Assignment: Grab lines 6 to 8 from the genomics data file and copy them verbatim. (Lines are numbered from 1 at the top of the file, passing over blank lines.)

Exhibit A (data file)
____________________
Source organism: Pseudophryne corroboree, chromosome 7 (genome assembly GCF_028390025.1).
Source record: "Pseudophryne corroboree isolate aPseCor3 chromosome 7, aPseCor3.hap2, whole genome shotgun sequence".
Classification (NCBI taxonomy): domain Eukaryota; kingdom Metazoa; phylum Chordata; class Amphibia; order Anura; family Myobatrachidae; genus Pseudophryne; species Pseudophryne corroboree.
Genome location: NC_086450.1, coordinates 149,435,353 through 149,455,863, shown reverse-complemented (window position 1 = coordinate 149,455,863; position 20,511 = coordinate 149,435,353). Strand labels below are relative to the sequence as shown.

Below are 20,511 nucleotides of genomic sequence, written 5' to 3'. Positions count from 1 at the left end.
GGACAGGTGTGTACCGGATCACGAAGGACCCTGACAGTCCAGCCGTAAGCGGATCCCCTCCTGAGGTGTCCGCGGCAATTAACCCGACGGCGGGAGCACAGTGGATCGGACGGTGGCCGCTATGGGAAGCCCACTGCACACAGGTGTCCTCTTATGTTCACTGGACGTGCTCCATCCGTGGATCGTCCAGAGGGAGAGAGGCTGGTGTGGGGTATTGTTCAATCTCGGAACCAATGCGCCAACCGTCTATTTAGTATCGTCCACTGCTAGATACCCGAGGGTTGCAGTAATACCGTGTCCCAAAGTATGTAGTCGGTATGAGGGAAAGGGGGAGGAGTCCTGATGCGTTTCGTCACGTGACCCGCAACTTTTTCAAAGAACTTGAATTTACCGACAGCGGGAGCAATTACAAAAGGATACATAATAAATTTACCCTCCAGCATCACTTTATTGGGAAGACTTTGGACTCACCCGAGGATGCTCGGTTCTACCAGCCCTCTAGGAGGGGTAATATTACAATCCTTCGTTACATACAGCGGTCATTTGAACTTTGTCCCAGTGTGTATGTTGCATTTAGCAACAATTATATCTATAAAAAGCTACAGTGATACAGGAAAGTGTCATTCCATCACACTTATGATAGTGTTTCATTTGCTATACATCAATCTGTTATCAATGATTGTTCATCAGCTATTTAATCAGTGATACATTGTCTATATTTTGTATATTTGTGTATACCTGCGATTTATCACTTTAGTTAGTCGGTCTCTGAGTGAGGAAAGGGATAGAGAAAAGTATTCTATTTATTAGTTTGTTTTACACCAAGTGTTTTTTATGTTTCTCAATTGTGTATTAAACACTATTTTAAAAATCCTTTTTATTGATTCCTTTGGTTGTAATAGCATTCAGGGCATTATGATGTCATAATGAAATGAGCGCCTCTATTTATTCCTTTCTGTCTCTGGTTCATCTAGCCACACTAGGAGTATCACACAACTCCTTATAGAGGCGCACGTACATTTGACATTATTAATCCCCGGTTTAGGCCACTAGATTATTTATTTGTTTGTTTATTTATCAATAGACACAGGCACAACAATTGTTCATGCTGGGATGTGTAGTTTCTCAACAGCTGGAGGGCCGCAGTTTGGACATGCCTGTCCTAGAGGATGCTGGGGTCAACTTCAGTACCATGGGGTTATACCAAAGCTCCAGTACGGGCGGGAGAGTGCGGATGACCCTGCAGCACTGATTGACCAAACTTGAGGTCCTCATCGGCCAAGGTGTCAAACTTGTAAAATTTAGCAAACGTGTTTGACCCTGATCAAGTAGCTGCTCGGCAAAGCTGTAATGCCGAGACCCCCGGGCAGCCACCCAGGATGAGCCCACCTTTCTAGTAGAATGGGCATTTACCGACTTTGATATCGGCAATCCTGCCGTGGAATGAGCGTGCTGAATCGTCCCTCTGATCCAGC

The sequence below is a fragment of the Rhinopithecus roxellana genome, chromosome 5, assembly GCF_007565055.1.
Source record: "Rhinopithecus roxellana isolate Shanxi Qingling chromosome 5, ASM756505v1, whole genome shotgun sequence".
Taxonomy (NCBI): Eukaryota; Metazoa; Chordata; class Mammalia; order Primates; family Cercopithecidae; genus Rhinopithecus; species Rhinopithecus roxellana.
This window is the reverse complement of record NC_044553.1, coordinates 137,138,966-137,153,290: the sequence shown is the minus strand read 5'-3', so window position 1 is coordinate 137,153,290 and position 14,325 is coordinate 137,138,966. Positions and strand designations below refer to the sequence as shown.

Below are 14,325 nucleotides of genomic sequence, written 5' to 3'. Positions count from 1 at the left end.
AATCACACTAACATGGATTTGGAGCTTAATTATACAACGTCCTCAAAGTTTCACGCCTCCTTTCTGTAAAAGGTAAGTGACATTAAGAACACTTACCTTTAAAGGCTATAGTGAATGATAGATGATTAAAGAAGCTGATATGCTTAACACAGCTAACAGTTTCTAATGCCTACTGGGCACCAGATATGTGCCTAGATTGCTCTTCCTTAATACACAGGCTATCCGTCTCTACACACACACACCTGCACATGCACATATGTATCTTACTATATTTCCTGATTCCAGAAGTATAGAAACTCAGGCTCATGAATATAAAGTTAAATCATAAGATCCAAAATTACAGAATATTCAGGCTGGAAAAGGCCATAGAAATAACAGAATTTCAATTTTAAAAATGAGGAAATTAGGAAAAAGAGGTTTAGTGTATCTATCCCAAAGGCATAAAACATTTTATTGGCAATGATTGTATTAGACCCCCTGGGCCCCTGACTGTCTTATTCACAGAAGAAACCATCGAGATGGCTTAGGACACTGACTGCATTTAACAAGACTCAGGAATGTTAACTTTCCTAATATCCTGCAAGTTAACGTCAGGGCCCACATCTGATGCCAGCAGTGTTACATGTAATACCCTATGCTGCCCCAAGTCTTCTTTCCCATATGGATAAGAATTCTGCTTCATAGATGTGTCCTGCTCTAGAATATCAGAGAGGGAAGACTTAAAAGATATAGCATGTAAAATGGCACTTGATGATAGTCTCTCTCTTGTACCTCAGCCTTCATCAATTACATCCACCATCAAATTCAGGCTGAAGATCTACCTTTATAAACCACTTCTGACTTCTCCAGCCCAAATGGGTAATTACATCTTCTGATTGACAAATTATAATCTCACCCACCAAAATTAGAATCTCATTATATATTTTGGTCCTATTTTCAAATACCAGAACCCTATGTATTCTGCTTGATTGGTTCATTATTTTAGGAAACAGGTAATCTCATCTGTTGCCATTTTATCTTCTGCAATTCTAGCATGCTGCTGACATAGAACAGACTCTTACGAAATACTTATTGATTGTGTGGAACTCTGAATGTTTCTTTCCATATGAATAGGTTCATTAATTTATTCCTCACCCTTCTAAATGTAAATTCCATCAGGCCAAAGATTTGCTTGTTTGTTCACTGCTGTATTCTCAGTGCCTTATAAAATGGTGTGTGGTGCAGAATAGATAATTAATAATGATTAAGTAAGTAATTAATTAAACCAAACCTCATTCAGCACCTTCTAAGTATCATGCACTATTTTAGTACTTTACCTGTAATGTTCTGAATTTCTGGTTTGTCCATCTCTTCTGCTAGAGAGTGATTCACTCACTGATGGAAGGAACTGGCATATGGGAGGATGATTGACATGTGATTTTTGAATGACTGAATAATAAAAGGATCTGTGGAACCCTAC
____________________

GGACAGGTGTGTACCGGATCACGAAGGACCCTGACAGTCCAGCCGTAAGCGGATCCCCTCCTGAGGTGTCCGCGGCAATTAACCCGACGGCGGGAGCACAGTGGATCGGACGGTGGCCGCTATGGGAAGCCCACTGCACACAGGTGTCCTCTTATGTTCACTGGACGTGCTCCATCCGTGGATCGTCCAGAGGGAGAGAGGCTGGTGTGGGGTATTGTTCAATCTCGGAACCAATGCGCCAACCGTCTATTTAGTATCGTCCACTGCTAGATACCCGAGGGTTGCAGTAATACCGTGTCCCAAAGTATGTAGTCGGTATGAGGGAAAGGGGGAGGAGTCCTGATGCGTTTCGTCACGTGACCCGCAACTTTTTCAAAGAACTTGAATTTACCGACAGCGGGAGCAATTACAAAAGGATACATAATAAATTTACCCTCCAGCATCACTTTATTGGGAAGACTTTGGACTCACCCGAGGATGCTCGGTTCTACCAGCCCTCTAGGAGGGGTAATATTACAATCCTTCGTTACATACAGCGGTCATTTGAACTTTGTCCCAGTGTGTATGTTGCATTTAGCAACAATTATATCTATAAAAAGCTACAGTGATACAGGAAAGTGTCATTCCATCACACTTATGATAGTGTTTCATTTGCTATACATCAATCTGTTATCAATGATTGTTCATCAGCTATTTAATCAGTGATACATTGTCTATATTTTGTATATTTGTGTATACCTGCGATTTATCACTTTAGTTAGTCGGTCTCTGAGTGAGGAAAGGGATAGAGAAAAGTATTCTATTTATTAGTTTGTTTTACACCAAGTGTTTTTTATGTTTCTCAATTGTGTATTAAACACTATTTTAAAAATCCTTTTTATTGATTCCTTTGGTTGTAATAGCATTCAGGGCATTATGATGTCATAATGAAATGAGCGCCTCTATTTATTCCTTTCTGTCTCTGGTTCATCTAGCCACACTAGGAGTATCACACAACTCCTTATAGAGGCGCACGTACATTTGACATTATTAATCCCCGGTTTAGGCCACTAGATTATTTATTTGTTTGTTTATTTATCAATAGACACAGGCACAACAATTGTTCATGCTGGGATGTGTAGTTTCTCAACAGCTGGAGGGCCGCAGTTTGGACATGCCTGTCCTAGAGGATGCTGGGGTCAACTTCAGTACCATGGGGTTATACCAAAGCTCCAGTACGGGCGGGAGAGTGCGGATGACCCTGCAGCACTGATTGACCAAACTTGAGGTCCTCATCGGCCAAGGTGTCAAACTTGTAAAATTTAGCAAACGTGTTTGACCCTGATCAAGTAGCTGCTCGGCAAAGCTGTAATGCCGAGACCCCCGGGCAGCCACCCAGGATGAGCCCACCTTTCTAGTAGAATGGGCATTTACCGACTTTGATATCGGCAATCCTGCCGTGGAATGAGCGTGCTGAATCGTCCCTCTGATCCAGC

The sequence below is a fragment of the Rhinopithecus roxellana genome, chromosome 5, assembly GCF_007565055.1.
Source record: "Rhinopithecus roxellana isolate Shanxi Qingling chromosome 5, ASM756505v1, whole genome shotgun sequence".